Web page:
OSAKA — The Kansai region should not remain a well-kept secret but ought instead to promote itself as an attractive destination for foreign direct investment, the U.S. ambassador to APEC said Wednesday.
Speaking at a U.S.-Japan investment seminar in Osaka, Patricia Haslach said the Kansai region offers three distinct competitive advantages to U.S. firms looking to invest in Japan.
“Kansai has a robust distribution network, especially now that Kansai airport is Japan’s only 24-hour airport with two complete runways,” Haslach said. “The region also has many small and medium-size enterprises that specialize in unique high technologies. Finally, Kansai is the heart of Japan’s nonautomotive manufacturing industries.”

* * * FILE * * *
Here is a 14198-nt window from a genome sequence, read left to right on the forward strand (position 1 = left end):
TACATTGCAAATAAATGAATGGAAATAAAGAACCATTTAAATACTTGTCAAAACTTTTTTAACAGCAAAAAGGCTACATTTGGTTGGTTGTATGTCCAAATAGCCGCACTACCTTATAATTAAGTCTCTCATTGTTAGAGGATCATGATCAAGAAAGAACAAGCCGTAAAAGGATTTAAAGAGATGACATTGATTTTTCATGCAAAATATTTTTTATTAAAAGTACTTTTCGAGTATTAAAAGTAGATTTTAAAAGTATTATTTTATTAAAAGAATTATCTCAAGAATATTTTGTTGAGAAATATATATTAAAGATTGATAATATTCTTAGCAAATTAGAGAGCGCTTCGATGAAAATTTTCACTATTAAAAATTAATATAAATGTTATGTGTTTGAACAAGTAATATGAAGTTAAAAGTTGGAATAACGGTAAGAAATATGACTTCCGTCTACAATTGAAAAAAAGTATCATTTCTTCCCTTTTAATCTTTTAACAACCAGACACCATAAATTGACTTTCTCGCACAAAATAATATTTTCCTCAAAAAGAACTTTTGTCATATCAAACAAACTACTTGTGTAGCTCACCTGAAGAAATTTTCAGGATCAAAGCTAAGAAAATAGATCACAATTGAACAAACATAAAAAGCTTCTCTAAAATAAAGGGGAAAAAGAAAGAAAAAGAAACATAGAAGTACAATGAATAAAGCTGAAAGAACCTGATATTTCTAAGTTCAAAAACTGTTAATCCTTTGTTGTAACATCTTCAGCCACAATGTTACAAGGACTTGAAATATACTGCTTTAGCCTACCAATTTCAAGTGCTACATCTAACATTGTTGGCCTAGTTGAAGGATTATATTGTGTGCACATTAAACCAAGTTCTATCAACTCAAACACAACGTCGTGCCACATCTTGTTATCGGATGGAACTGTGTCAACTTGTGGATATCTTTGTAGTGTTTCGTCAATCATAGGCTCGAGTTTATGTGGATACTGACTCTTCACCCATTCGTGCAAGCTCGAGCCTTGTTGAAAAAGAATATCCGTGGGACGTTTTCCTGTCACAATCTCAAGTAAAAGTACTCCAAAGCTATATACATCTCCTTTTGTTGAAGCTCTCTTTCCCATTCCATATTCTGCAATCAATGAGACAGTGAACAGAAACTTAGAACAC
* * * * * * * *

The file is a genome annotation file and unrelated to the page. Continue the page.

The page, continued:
Over the past decade, Kansai’s trade with the United States has seen mixed results.
In 2006, regional exports to the U.S. totaled ¥2.4 trillion, up from ¥2.3 trillion in 1997. Imports to Kansai from the U.S. amounted to ¥1.1 trillion last year, down from ¥1.4 trillion in 1997 but up from about ¥930 billion in 2003.
Kanae Yamamoto, the parliamentary secretary for the Ministry of Economy, Trade, and Industry, said Japan has a goal to further increase foreign direct investment to 5 percent of total GDP.